Gauging Graduates’ Well-Being
Career College Central summary:
A new survey of 30,000 college graduates gives higher education leaders a chance to make their case that college isn’t all about jobs and income. The evidence from the largest survey of its kind is, however, mixed about whether colleges are doing enough to help students’ well-being in life, according a new measurement designed by Gallup and Purdue University.
Researchers found that certain sorts of formative experiences in college help prepare graduates for not only "great jobs" but "great lives," but that too few graduates recall having had those experiences. The survey comes as Gallup, which has long studied “well-being,” is looking to help individual colleges examine the devotion and success of their alumni.
A major finding suggests that the type of institution students attend does not matter – little more, if any, additional well-being can be found among graduates of Ivy League colleges than alumni of other types of colleges, according to the results. The firm found liberal arts majors were slightly more satisfied with their jobs than were business and science majors, though the latter were more likely to be employed full-time. The survey’s results also suggest student loan debt can make graduates risk-averse.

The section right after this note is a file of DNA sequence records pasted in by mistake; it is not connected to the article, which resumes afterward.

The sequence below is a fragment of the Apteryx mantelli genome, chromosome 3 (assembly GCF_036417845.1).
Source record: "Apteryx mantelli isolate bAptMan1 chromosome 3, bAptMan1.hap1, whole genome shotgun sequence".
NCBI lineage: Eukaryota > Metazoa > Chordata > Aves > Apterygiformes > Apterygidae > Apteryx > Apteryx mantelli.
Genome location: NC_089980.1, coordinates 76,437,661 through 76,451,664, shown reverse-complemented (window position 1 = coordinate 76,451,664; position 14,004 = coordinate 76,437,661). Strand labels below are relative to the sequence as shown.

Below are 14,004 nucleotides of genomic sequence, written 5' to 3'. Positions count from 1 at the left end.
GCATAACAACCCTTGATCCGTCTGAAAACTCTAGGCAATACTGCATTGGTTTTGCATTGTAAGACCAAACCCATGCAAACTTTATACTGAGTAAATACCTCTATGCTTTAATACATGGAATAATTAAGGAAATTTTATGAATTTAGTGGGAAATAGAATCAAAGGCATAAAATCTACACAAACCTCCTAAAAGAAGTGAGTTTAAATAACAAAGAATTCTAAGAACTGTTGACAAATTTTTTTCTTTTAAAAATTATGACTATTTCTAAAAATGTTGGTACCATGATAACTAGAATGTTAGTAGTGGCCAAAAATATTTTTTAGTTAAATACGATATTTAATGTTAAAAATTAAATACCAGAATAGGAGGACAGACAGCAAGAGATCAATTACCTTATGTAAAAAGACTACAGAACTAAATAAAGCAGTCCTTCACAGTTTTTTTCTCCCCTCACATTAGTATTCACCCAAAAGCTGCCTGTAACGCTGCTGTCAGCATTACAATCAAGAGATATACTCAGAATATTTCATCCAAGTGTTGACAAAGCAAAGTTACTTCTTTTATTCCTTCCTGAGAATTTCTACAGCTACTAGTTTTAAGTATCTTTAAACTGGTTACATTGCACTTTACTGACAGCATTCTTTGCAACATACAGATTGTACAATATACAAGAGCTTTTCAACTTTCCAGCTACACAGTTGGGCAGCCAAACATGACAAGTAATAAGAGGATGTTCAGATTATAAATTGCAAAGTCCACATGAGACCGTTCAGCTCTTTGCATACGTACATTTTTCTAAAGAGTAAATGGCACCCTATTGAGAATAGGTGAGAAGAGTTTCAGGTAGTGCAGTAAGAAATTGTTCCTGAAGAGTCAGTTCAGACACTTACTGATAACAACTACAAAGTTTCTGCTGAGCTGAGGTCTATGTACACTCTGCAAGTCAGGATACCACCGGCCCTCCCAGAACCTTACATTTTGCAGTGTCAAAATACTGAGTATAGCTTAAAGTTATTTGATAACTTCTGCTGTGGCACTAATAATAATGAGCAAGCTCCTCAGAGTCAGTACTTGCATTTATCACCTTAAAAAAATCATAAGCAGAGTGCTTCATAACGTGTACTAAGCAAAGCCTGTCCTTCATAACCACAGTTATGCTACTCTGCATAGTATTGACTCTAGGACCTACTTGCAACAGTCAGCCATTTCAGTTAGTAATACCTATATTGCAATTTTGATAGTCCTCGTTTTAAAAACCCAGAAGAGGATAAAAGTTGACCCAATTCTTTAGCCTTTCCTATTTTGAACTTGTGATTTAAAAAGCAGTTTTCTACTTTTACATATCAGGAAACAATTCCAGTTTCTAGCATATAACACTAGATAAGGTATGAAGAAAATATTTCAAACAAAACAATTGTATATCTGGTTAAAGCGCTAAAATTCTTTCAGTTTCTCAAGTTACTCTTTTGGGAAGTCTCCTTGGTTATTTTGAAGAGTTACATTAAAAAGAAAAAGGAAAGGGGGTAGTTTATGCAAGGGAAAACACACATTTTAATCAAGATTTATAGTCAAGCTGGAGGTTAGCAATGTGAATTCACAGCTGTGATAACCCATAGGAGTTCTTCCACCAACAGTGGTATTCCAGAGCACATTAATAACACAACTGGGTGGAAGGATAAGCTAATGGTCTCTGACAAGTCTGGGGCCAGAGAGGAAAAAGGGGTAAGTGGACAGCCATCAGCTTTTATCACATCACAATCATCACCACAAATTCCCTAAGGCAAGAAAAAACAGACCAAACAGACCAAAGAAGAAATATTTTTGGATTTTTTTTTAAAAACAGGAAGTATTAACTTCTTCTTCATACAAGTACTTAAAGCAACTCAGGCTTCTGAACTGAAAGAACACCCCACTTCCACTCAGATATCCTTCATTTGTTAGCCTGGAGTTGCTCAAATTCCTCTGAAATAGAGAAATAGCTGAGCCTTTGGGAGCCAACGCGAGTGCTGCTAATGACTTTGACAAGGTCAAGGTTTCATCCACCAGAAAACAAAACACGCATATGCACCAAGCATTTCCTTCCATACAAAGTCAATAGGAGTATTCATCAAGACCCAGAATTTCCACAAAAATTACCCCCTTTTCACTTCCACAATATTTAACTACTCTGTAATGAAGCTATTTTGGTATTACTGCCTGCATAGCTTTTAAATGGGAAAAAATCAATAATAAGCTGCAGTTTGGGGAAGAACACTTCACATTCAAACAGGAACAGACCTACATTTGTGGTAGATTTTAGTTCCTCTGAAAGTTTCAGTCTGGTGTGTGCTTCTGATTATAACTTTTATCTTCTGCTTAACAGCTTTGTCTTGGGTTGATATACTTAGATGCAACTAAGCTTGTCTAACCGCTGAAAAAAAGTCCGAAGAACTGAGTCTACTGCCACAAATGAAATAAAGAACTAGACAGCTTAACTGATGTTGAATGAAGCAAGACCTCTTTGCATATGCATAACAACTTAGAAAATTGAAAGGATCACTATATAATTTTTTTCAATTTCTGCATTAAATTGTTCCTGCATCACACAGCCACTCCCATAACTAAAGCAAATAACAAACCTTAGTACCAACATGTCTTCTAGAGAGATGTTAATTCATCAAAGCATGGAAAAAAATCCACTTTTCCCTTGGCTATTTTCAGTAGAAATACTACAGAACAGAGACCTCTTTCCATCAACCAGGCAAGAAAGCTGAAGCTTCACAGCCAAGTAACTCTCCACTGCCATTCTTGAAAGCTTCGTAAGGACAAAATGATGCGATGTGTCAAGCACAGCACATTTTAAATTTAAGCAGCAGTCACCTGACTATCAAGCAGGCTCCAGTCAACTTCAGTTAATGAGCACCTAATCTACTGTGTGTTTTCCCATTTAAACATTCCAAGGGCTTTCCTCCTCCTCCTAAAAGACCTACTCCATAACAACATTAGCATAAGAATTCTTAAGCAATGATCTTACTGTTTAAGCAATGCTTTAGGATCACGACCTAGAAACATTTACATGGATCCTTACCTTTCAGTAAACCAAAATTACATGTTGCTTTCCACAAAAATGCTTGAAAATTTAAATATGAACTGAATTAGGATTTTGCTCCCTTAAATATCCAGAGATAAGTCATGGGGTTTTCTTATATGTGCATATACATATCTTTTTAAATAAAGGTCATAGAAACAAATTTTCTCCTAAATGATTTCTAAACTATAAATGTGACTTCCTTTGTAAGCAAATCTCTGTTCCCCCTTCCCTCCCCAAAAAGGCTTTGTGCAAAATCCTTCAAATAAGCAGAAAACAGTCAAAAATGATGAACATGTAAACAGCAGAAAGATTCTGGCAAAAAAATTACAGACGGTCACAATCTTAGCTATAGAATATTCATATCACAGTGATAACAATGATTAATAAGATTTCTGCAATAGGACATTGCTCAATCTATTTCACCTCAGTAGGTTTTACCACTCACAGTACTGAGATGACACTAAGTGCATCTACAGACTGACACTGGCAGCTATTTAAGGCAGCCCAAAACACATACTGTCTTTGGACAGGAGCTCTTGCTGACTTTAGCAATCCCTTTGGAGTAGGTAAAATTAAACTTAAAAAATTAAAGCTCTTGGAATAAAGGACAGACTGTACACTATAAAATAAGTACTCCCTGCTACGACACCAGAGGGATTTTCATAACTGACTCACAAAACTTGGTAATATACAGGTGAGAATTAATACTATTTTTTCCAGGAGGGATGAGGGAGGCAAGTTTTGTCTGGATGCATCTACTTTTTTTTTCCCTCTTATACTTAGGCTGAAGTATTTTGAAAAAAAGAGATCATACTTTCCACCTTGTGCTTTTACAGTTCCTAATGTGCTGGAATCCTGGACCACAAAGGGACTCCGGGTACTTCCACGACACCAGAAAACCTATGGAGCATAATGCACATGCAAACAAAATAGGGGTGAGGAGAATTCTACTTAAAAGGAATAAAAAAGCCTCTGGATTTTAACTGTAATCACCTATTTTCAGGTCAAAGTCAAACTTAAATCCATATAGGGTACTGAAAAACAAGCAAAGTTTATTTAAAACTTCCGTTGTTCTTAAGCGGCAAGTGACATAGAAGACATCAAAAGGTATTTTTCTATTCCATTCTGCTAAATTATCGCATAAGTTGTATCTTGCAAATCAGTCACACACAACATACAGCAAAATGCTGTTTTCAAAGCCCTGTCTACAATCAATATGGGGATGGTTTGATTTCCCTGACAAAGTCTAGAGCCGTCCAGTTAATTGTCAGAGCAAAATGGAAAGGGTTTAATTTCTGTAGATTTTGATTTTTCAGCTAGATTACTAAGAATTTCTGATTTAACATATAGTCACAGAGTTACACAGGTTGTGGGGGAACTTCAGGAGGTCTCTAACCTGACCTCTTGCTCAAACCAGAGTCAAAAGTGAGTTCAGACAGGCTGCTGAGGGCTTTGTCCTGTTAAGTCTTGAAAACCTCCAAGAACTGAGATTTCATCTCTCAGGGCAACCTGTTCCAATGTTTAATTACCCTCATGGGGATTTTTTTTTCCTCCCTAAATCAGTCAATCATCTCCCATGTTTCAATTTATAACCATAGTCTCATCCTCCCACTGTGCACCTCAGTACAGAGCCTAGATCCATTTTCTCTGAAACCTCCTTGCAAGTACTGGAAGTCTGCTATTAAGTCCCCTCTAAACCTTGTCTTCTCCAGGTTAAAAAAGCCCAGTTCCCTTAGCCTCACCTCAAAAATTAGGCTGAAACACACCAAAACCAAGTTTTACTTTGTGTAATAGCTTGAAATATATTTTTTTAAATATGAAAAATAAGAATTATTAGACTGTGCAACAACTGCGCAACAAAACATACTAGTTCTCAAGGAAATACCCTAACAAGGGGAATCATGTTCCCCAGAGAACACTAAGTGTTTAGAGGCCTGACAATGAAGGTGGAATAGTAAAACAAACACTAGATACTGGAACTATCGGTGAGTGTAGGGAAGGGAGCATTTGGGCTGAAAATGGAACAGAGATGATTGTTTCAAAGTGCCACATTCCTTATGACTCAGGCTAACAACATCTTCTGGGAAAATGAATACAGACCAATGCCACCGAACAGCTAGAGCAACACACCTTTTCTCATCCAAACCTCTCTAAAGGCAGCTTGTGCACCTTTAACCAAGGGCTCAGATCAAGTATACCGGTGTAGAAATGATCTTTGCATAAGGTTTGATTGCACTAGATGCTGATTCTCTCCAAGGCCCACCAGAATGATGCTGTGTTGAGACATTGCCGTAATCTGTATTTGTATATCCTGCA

The national study, which Gallup expects to repeat each year, found that if working graduates remember having had a professor who cared about them, made them excited to learn and encouraged them to follow their dreams — which Gallup called being "emotionally supported" while in college — the graduates’ odds of being engaged at work more than doubled. But only 14 percent of graduates recalled having a professor who did all of those things.
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